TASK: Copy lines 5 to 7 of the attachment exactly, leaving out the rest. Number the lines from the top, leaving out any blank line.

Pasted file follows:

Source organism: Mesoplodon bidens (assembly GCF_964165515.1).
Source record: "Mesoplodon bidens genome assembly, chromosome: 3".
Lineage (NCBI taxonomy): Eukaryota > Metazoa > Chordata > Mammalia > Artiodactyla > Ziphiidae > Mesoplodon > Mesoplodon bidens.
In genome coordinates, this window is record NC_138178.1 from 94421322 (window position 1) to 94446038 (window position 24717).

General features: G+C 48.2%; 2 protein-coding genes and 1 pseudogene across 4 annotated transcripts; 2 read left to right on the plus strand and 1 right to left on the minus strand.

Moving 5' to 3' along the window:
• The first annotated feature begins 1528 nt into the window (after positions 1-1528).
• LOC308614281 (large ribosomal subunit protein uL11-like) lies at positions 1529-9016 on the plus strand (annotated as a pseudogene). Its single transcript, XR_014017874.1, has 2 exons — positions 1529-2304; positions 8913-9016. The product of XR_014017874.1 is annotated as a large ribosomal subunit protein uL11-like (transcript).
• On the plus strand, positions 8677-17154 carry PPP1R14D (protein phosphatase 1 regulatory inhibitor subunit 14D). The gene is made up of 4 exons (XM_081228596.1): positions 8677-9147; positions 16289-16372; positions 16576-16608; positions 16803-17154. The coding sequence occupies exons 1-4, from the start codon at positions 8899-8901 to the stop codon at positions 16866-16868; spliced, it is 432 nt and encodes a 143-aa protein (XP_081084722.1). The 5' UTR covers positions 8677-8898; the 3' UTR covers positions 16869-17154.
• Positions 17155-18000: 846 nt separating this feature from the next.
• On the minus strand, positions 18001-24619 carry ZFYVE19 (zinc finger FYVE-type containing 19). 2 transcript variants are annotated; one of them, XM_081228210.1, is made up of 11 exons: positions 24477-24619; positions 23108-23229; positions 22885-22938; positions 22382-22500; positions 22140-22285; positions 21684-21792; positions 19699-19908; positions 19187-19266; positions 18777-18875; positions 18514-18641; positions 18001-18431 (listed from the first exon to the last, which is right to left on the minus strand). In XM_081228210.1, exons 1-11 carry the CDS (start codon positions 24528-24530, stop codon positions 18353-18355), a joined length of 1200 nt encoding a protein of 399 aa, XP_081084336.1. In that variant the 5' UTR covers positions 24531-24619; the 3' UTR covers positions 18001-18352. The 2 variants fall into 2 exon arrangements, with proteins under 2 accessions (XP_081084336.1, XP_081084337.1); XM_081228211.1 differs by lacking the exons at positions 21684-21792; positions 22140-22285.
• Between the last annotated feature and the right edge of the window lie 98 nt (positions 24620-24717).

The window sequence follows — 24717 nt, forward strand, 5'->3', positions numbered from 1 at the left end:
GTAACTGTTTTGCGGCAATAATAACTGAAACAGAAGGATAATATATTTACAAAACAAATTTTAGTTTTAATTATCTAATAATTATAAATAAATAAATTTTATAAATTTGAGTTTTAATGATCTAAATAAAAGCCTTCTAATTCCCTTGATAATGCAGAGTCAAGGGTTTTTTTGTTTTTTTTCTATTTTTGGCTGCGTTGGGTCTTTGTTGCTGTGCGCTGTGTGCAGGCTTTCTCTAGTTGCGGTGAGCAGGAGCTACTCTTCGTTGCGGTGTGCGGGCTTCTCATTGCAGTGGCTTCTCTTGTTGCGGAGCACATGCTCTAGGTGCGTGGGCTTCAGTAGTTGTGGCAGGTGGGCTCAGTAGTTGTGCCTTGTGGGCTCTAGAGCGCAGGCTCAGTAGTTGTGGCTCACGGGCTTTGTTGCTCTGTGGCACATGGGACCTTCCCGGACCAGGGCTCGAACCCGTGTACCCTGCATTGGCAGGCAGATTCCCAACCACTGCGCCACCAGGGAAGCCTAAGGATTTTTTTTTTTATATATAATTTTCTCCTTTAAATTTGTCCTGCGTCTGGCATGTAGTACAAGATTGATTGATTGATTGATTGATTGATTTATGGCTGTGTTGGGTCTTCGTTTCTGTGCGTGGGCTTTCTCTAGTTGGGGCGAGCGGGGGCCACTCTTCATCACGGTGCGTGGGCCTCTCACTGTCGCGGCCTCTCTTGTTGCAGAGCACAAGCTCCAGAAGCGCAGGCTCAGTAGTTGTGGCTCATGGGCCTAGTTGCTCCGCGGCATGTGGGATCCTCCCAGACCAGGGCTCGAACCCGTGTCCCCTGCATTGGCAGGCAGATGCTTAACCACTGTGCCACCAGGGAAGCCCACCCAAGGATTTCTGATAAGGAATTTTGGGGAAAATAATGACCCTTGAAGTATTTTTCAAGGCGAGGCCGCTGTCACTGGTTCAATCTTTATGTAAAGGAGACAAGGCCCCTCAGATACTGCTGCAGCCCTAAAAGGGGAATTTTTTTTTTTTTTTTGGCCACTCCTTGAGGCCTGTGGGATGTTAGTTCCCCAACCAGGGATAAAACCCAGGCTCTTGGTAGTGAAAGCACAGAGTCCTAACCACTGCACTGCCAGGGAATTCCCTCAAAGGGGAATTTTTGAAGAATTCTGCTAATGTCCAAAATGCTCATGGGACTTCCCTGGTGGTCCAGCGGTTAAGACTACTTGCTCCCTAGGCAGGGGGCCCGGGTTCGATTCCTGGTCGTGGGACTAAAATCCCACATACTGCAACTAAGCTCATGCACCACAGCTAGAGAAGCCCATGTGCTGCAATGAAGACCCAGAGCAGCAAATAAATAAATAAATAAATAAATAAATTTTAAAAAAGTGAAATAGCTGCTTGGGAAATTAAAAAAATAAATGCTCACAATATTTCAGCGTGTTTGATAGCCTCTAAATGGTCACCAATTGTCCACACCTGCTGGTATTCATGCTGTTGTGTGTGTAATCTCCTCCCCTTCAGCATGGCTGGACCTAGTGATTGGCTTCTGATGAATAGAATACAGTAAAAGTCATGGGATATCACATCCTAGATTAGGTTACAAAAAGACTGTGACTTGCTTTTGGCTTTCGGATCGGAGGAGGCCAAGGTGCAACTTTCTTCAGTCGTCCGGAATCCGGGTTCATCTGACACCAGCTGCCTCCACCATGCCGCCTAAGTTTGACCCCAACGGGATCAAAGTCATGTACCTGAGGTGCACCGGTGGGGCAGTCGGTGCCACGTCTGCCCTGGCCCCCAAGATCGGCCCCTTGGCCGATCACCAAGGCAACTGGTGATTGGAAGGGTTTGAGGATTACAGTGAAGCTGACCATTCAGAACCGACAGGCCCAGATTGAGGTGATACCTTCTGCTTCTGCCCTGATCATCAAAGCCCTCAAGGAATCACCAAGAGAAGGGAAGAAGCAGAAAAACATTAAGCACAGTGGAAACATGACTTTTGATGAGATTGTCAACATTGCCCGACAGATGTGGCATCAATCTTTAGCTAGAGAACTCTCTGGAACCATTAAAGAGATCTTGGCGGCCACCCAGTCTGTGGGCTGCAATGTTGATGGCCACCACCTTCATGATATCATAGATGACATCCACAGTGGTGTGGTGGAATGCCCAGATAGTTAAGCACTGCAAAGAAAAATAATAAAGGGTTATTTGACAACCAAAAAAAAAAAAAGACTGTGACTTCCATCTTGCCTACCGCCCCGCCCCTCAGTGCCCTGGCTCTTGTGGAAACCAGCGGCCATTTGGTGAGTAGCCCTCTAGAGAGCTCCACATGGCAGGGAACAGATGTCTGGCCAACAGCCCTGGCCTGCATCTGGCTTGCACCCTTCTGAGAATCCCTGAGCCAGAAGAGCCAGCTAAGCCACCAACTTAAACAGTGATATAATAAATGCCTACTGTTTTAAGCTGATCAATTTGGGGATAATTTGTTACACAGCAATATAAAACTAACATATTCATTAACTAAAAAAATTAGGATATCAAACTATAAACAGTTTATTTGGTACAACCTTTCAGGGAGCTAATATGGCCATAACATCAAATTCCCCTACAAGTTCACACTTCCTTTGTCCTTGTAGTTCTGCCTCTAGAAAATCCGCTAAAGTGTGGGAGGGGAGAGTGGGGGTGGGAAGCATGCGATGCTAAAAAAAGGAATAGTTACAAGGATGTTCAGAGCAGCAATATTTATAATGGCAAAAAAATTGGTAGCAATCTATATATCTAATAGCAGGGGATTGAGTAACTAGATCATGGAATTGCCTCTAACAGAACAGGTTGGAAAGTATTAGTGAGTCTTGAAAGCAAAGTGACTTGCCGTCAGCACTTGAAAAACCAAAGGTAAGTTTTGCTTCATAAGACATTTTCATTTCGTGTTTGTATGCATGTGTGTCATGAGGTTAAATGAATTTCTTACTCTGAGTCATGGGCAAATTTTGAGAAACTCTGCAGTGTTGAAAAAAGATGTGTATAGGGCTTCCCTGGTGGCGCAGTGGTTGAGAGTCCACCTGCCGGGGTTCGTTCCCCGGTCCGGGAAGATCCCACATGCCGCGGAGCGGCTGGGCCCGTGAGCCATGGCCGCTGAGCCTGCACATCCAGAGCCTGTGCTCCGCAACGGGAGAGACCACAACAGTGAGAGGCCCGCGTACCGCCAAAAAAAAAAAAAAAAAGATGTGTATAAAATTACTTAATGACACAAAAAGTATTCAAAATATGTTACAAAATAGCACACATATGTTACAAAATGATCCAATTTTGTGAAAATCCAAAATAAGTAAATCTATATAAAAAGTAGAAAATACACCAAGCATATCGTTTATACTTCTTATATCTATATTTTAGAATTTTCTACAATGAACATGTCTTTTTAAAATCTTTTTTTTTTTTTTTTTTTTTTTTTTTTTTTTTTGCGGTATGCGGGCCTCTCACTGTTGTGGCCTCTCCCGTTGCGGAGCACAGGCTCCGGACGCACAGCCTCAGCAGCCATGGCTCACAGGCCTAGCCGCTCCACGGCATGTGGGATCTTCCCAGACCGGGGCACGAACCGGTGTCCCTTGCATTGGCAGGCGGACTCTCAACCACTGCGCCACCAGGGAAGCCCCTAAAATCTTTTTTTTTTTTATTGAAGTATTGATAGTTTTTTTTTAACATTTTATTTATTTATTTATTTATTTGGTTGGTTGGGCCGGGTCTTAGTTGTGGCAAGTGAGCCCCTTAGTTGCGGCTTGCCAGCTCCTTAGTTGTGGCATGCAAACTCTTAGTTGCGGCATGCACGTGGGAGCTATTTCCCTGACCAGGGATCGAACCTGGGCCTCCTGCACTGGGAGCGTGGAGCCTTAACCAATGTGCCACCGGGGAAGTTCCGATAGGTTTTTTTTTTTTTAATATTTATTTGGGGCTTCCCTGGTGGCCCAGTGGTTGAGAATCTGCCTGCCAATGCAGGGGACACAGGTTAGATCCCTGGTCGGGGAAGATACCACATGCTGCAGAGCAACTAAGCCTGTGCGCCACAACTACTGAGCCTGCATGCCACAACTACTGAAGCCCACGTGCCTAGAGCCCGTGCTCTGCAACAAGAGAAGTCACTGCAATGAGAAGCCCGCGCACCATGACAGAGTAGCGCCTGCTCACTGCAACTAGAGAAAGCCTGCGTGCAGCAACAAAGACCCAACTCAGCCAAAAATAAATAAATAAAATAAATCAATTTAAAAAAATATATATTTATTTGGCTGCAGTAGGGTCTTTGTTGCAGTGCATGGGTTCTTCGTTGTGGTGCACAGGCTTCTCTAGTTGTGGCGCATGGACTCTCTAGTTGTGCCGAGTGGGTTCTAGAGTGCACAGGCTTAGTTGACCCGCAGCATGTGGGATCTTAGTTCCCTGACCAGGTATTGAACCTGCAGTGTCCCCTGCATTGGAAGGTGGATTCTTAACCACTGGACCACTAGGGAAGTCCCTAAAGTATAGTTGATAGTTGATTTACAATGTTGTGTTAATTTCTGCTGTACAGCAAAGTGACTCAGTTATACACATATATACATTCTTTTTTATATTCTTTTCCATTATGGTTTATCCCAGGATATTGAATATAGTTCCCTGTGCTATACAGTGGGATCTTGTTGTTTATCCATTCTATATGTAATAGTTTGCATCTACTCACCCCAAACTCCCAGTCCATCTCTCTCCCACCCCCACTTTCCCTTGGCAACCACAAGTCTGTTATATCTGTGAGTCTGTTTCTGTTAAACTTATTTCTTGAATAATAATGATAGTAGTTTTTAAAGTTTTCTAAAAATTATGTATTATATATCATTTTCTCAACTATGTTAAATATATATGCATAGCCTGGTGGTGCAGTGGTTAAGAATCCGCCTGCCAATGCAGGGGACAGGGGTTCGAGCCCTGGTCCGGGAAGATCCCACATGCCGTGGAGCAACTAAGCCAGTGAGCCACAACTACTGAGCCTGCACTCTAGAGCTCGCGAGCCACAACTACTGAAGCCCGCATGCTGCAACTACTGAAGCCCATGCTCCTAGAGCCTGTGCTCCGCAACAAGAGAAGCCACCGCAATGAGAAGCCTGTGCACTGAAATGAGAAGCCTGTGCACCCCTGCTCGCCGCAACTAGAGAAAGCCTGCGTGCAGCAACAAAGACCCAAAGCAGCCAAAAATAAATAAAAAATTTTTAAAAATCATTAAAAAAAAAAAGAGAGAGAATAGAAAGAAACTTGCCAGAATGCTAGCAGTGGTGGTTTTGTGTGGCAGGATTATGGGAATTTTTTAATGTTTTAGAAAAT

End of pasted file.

General features: G+C 48.2%; 2 protein-coding genes and 1 pseudogene across 4 annotated transcripts; 2 read left to right on the plus strand and 1 right to left on the minus strand.

Moving 5' to 3' along the window:
• The first annotated feature begins 1528 nt into the window (after positions 1-1528).